The first was a Republican-sponsored bill that would allow the Department of Homeland Security to waive environmental laws within 100 miles of the border. Heinz complains the bill, which passed the House but is unlikely to go any further in its current form, would undermine former Arizona Congressman Mo Udall's signature Wilderness Act and many other environmental regulations.
"It's bad policy," says Heinz. "You can't claim bipartisanship if you're voting for a bad policy."
Barber said in a press release at the time of the vote that he supported the bill because "border security is the No. 1 priority for the people who live and work along our nation's southern border. There is no doubt that this bill will make our borders more secure. But this legislation is far from perfect, and I will work to make changes as it moves through the process."
The second vote that Heinz criticizes was in support of a bill that allowed House Republicans to sue Attorney General Eric Holder in federal court to force Holder to turn over certain documents related to the Fast and Furious scandal.
"I don't understand why my opponent chose to side with Republicans who are interested in a partisan witch hunt," Heinz says. "It's just theater to embarrass the attorney general on an issue that people feel strongly about."
Barber has told the Weekly that he voted against a bill that held Holder in criminal contempt of Congress, but did support the effort to put the question of what documents should be public record in front of a federal judge.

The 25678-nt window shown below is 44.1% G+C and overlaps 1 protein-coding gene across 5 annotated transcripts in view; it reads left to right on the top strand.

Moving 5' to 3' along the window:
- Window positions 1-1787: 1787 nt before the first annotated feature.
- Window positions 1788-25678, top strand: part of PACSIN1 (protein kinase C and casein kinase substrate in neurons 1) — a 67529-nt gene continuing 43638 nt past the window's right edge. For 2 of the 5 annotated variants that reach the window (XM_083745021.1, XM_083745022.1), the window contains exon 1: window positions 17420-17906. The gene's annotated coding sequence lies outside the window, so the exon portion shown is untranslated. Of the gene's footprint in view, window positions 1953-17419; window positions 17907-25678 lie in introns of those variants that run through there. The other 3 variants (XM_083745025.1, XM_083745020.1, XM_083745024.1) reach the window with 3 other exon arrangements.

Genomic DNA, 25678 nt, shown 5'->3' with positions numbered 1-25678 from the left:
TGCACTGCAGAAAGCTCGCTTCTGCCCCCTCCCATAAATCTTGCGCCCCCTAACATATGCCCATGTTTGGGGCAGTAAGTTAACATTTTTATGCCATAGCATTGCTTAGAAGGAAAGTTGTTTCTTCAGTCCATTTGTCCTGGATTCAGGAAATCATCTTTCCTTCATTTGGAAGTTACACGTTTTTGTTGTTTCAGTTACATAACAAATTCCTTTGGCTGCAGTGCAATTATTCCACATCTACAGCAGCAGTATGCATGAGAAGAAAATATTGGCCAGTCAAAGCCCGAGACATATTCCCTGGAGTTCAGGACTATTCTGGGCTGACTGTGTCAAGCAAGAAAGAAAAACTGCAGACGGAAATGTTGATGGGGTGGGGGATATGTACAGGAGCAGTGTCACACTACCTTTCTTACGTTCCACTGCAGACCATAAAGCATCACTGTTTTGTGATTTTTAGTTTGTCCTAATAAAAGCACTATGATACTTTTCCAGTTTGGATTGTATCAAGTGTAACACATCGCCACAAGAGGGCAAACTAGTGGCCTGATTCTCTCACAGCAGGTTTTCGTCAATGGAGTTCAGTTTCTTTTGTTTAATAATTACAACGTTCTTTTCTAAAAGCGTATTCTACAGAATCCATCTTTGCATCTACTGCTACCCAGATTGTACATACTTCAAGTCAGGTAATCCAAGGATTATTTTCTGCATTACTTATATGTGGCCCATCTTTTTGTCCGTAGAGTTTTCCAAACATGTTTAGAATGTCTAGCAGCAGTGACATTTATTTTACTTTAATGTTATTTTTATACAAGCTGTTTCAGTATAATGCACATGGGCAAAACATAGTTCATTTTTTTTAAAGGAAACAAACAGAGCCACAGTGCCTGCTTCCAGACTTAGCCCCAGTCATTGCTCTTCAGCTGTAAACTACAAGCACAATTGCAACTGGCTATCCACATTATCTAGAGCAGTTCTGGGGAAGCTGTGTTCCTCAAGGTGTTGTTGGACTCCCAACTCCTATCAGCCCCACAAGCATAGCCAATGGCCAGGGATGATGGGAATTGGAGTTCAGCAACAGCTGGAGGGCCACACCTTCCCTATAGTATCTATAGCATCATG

"To me, that's an essential thing that we have to get done," Barber says. "No matter what the issue is, I don't think it's appropriate for Congress or the administration—no matter which administration it is—to hold back important information that will allow us to reach a fact-based conclusion about a matter as serious as Fast and Furious. Fast and Furious was a terrible idea, as were its predecessors. ... Putting guns in the hands of cartel members and criminals is not what the ATF or any other federal agency ought to be doing, but having happened, it needs to be fully understood at what level it was authorized, and who actually signed off, and we owe it to the parents of (slain Border Patrol Agent) Brian Terry ... to give them answers that they've been waiting for, for 19 months."
Heinz has been frustrated by Barber's refusal to schedule more than one debate. That debate is scheduled to air on Arizona Illustrated on Monday, Aug. 20—barely more than a week before the Aug. 28 primary election.
In the meantime, Heinz is left to meet Barber's surrogates, as he will this Saturday, Aug. 11, when he appears at a forum with a colleague and rival, state Rep. Steve Farley. The forum, sponsored by the Tanque Verde Valley and Saguaro Eastside Democrats, is from 2:30 to 4:30 p.m. at the Kirk-Bear Canyon Library, 8959 E. Tanque Verde Road.
Farley, who had also announced plans to run for Congress in CD 2, switched his target to the state Senate in the new Legislative District 9 when Barber announced his plans to run for the full term.
"Things don't always work out as you planned," says Farley. "While it was difficult to hear, Ron's a great person to have there."